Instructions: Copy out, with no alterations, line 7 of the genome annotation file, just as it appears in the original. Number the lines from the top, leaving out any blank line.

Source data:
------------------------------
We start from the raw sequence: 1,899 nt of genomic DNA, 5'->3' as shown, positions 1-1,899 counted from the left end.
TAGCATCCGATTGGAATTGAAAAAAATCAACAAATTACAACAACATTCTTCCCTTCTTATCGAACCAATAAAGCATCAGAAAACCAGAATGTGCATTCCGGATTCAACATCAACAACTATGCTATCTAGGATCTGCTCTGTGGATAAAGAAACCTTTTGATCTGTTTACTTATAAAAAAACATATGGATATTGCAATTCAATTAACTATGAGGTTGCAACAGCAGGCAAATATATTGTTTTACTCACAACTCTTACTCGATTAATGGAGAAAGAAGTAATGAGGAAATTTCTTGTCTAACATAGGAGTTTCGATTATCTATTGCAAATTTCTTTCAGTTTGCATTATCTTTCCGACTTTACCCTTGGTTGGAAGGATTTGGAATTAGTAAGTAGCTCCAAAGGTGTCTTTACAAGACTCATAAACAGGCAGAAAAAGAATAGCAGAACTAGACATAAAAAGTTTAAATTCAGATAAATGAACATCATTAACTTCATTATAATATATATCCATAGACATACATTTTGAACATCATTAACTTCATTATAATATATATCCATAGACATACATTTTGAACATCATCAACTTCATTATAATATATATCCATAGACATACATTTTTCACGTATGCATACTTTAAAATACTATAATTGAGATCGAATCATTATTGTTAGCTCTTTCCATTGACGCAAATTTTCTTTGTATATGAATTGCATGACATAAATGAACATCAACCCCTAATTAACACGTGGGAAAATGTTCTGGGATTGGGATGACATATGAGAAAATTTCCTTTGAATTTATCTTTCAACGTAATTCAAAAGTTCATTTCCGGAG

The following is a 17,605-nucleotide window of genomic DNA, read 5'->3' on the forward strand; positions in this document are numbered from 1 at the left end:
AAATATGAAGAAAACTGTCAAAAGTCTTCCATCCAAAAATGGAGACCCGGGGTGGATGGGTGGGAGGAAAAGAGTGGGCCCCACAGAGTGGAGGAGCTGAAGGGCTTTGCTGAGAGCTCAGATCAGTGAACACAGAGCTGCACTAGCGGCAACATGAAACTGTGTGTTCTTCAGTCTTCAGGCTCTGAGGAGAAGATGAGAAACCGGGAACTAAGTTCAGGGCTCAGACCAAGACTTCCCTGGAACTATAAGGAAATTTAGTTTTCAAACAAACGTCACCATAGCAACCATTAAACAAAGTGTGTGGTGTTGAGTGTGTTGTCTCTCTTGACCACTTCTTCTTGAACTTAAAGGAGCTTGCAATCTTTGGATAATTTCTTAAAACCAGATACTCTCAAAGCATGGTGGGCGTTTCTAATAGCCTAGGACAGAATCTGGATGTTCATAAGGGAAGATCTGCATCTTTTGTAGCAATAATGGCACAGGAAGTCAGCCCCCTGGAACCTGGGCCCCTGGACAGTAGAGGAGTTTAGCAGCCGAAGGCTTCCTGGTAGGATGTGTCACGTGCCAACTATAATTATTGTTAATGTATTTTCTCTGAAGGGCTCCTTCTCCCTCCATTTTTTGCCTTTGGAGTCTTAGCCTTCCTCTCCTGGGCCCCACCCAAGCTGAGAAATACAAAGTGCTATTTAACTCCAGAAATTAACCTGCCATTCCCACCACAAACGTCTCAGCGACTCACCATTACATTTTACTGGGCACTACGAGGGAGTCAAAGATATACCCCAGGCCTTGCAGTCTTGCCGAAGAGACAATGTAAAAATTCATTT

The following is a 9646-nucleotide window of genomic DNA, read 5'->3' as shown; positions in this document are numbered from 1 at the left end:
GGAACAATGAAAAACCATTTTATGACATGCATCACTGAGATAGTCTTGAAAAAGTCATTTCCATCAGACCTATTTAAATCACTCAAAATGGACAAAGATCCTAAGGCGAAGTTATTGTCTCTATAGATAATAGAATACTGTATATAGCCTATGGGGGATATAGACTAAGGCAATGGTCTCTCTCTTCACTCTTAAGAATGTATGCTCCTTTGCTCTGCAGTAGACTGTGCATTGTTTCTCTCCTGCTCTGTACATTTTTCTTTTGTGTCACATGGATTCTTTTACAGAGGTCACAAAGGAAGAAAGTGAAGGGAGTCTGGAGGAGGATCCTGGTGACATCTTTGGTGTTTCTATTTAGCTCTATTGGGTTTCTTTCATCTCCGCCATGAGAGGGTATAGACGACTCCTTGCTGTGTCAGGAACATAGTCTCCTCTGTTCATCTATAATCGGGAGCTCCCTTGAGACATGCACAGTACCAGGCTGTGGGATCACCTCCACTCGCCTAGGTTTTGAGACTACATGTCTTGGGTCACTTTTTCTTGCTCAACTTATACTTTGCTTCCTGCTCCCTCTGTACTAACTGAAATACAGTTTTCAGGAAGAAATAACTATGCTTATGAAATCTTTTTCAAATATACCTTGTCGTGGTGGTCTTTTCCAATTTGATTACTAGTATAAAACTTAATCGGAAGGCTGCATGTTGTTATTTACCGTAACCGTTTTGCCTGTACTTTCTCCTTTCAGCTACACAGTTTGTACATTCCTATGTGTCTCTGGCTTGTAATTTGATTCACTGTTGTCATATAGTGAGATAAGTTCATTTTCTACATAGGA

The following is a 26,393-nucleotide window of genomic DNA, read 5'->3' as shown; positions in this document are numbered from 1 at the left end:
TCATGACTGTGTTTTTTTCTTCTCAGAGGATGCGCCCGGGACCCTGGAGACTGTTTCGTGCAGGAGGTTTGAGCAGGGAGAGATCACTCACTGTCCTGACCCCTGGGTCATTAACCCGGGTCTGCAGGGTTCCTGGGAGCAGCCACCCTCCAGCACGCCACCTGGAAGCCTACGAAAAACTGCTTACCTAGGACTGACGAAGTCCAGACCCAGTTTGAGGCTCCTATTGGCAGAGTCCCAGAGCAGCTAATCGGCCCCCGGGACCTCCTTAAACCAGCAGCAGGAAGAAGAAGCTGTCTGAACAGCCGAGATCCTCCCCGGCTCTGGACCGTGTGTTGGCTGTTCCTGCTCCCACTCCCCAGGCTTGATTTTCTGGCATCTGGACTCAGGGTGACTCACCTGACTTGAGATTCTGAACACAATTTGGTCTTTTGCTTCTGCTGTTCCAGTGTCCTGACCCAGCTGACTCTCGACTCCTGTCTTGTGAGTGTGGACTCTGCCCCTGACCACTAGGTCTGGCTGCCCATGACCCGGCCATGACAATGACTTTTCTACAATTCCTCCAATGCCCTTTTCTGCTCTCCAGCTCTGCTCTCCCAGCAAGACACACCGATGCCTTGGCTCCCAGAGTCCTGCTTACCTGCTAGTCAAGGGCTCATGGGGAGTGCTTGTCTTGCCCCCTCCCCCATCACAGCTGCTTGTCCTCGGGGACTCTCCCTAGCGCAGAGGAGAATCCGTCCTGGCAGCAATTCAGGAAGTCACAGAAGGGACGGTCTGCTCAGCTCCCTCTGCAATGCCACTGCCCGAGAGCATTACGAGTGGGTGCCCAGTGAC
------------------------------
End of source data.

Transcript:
The following is a 26,393-nucleotide window of genomic DNA, read 5'->3' as shown; positions in this document are numbered from 1 at the left end: